When I put something off:
    I cross it down with my blue pen and write it again on the day I plan to do it. That way I know that didn’t do it that first day but it doesn’t simply look undone.

    Long-term chores:
    (Such as essays or things that require a few days to be done.) I use the same method. For example: Today it’s Monday and the teacher says “You have to do a research paper about the Parthenon for next week”. I write on my planner (under Monday) “Parthenon essay”. When I get home, I decide that I’m going to do it between Wednesday and Friday, so I cross “Parthenon essay” with blue ink and write it again under the days that I plan to do it.

  2. Exams:
    I write the exam on the actual day of the exam and then I highlight it so it is 100% visible when I get to a new page. Having a calendar on your wall with all the exams and deadlines is also essential. By the way, it is so relieving to cross off days on the calendar!

  3. Deadlines:
    I write deadlines the same way I write exam dates. However, I highlight them using a different color so it is easy to tell them apart from exams.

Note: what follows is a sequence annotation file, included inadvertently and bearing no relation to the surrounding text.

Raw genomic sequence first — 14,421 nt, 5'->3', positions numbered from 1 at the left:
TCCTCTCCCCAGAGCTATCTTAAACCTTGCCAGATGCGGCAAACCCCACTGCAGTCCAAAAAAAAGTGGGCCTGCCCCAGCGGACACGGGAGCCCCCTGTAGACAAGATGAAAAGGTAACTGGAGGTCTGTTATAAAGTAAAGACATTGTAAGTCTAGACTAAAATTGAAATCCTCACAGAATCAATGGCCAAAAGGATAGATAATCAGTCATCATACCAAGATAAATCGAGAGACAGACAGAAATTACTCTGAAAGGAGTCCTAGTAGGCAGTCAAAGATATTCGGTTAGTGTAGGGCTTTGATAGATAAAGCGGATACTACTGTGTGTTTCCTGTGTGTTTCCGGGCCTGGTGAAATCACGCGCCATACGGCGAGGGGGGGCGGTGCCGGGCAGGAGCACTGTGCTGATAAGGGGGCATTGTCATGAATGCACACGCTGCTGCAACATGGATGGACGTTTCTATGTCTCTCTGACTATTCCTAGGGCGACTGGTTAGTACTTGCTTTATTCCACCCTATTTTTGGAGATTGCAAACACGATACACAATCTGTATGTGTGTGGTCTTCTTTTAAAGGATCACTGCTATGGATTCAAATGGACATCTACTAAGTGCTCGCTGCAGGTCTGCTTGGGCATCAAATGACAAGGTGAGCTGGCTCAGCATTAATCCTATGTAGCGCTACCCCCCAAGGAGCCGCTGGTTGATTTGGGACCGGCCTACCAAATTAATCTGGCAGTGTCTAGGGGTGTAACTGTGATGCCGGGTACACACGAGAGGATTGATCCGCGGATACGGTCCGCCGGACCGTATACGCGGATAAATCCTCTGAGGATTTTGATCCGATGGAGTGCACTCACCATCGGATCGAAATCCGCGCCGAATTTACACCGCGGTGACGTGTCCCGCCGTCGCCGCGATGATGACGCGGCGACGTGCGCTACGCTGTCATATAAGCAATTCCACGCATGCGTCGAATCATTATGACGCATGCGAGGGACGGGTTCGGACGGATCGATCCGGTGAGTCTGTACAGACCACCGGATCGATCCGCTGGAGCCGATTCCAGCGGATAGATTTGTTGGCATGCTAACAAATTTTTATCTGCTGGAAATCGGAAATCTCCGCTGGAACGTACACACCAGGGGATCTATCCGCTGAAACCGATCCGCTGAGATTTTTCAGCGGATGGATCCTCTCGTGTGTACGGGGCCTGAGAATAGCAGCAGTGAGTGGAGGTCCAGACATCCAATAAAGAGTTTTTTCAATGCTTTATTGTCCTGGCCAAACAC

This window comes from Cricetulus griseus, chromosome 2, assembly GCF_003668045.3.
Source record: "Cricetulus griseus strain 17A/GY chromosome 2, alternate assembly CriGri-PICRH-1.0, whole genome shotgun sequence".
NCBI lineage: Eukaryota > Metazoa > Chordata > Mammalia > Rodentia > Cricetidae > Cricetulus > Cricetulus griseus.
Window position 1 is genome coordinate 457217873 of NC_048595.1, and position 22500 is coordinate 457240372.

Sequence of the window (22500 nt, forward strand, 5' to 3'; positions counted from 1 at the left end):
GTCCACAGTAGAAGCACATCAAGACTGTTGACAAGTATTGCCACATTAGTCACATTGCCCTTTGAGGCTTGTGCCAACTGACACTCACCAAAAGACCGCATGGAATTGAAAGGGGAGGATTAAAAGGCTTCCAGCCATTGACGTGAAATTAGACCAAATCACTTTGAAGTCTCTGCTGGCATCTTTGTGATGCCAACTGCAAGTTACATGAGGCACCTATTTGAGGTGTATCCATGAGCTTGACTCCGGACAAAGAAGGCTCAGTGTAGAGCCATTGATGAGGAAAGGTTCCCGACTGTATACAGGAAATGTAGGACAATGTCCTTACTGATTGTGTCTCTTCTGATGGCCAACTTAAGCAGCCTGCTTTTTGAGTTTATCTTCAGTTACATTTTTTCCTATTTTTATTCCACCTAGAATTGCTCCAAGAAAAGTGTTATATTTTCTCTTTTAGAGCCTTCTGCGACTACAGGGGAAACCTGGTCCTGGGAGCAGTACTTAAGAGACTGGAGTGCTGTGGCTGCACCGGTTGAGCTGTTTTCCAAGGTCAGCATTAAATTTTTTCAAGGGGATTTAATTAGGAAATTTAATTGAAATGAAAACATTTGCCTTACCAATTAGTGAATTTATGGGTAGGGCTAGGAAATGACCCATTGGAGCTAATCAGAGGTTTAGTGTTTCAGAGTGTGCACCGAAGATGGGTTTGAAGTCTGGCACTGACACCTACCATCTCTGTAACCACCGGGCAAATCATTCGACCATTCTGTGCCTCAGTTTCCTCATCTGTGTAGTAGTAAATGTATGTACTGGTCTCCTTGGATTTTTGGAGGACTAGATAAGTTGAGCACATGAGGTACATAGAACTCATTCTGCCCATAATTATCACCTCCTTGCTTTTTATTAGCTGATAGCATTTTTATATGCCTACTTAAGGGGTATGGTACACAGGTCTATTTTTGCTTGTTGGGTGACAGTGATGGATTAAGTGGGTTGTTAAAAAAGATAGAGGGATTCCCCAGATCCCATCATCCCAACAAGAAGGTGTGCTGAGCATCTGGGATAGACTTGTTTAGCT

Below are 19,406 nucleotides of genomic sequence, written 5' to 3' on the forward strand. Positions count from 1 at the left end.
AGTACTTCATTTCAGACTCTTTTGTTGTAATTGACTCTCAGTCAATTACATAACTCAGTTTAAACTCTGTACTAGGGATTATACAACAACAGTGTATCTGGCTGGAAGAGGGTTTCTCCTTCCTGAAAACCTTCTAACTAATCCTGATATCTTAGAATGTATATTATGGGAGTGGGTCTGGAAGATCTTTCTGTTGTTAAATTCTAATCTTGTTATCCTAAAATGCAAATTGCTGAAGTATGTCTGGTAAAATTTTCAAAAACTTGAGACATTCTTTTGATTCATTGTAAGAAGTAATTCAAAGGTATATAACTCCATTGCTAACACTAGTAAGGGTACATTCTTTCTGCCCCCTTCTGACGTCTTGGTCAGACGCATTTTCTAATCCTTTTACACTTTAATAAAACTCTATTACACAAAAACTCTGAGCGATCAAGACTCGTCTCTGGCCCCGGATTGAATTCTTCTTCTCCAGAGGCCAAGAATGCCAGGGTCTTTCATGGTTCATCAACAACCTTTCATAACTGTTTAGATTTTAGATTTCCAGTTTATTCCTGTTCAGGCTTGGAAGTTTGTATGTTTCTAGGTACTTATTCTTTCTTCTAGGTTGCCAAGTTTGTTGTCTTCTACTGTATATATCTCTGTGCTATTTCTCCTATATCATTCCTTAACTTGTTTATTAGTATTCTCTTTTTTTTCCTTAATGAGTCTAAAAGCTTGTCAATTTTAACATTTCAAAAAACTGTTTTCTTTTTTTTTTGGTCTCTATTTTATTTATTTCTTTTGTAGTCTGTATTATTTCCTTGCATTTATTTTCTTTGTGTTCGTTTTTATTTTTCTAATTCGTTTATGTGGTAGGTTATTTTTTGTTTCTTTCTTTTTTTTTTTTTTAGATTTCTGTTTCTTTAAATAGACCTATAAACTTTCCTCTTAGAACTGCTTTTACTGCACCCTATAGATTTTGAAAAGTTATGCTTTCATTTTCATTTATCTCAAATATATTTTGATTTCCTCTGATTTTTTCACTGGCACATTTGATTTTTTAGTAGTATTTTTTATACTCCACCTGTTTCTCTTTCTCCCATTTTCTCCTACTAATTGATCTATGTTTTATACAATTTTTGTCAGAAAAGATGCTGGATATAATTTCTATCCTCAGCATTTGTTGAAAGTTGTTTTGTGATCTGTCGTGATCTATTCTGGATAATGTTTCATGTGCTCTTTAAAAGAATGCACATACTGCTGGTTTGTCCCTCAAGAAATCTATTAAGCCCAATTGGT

4. Other:
    Such as details for an essay, what’s covered in an exam, etc. I use the note pages at the end of the planner.

The Daily Diary of a Sketchbook Artist

To see more photos of Anna’s notebook sketches, follow @sally_mao on Instagram.

“The absolute truth appears in your drawing when you have no chance to change it,” says Moscow-based Instagrammer Anna Rastorgueva (@sally_mao), who creates an exquisite daily diary using only felt-tip markers. She takes inspiration from the detailed illustrations of botany and zoology books, a lifelong love of hers. “When I read ‘Brehm’s Life of Animals,’ I dreamed of meeting all the heroes from the pages of his book,” she explains. Anna draws anywhere, whether standing among thousands of people at a concert or even at a nude beach. For her, drawing is her personal space. “When I draw, I can dive deep into the moment and emotions. As Salvador Dalí said, ‘Drawing is the honesty of the art. There is no possibility of cheating. It is either good or bad.’”


“The price of freedom is high, and it’s a price I’m willing to pay! If I’m the only one so be it. But I’m willing to bet I’m not.”